Digital Divide Deepens For Low Income, Disabled, Indigenous, and Ageing Australians
Tuesday, 1st August 2017 at 8:00 am
Three million Australians are still not online and are missing out on educational, health, social and financial benefits as a consequence, a new report has found.
The Australian Digital Inclusion Index, released on Tuesday, revealed that although online participation is increasing across Australia, gaps continue to exist- and widen- between those who are digitally “included” and “excluded”.
The report found that Australians with low levels of income, education and employment are less digitally included – as well as Indigenous Australians and people with a disability.
Compiled by RMIT in partnership with Swinburne University’s Centre for Social Impact and Telstra the report also found the digital divide was widening between older Australians and younger Australians, and those on low incomes compared to high-income earners.
Lead researcher Professor Julian Thomas from RMIT’s Digital Ethnography Research Centre said although more Australians are getting online “much more work needs to be done” to include all Australians.
“We can see that there are particular groups who are more likely to be digitally excluded, and who lack the ability to maximise the benefits of being online,” Thomas said.
“As an increasing number of essential services and essential communications move online, the divide is getting deeper.”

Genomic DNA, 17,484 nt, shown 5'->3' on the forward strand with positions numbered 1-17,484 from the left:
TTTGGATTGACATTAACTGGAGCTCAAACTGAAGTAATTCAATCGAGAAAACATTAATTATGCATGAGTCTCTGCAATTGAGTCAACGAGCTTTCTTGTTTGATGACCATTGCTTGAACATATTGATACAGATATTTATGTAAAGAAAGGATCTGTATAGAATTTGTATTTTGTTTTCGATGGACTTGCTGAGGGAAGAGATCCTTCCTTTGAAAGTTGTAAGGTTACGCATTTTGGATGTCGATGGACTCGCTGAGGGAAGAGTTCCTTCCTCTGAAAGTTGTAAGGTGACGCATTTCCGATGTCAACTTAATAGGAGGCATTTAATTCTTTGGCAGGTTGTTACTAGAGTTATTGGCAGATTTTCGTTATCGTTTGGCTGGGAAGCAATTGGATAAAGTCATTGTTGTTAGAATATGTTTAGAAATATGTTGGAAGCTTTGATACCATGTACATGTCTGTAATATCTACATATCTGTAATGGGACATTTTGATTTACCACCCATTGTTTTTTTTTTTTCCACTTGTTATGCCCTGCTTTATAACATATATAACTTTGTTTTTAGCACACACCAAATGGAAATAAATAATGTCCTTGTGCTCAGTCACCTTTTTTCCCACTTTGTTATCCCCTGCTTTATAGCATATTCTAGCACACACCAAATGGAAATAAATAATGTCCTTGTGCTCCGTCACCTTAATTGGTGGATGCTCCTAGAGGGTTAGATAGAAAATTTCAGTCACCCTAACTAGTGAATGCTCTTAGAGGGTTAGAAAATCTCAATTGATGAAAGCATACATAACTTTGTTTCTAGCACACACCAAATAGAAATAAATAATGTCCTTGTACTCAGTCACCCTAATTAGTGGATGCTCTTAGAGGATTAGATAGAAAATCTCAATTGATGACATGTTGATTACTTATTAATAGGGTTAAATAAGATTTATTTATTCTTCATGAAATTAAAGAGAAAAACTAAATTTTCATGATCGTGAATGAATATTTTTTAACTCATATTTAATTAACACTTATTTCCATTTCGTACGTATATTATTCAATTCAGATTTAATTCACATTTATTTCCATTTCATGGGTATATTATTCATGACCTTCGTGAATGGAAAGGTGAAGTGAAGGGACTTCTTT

The report also found affordability and geographic location continue to be a challenge for many Australians, while digital skills and confidence was identified as a significant barrier for older Australians.
Director of the Centre for Social Impact Swinburne Professor Jo Barraket said Australians who have lower levels of income, education and employment less likely to be online.
“Digital inclusion has become fundamental to participation in economic and social activities at a community, national and global level,” Barraket said.
“The index is a vital information tool to shine a light on areas of exclusion and with four years of data we’re now able to get a longer term view of trends that are significant.”
Telstra’s General Manager of Digital Inclusion Nancie-Lee Robinson said the index would be used by Telstra and its partners across the community, government, education, and corporate sectors who are focused on addressing digital inclusion.
“We wanted to help create an information tool to inform not only our work in addressing digital inclusion – but that of others in this space. Over the past 12 months we know that our partners have been using this information to focus and refine their work to address digital inclusion gaps,” Robinson said.
“As we continue to head down the digital highway, being online is becoming a prerequisite, not a choice, and those who are excluded will become significantly more marginalised.
“The Australian Digital Inclusion Index is about understanding the drivers of digital inclusion to help us bridge the gap.”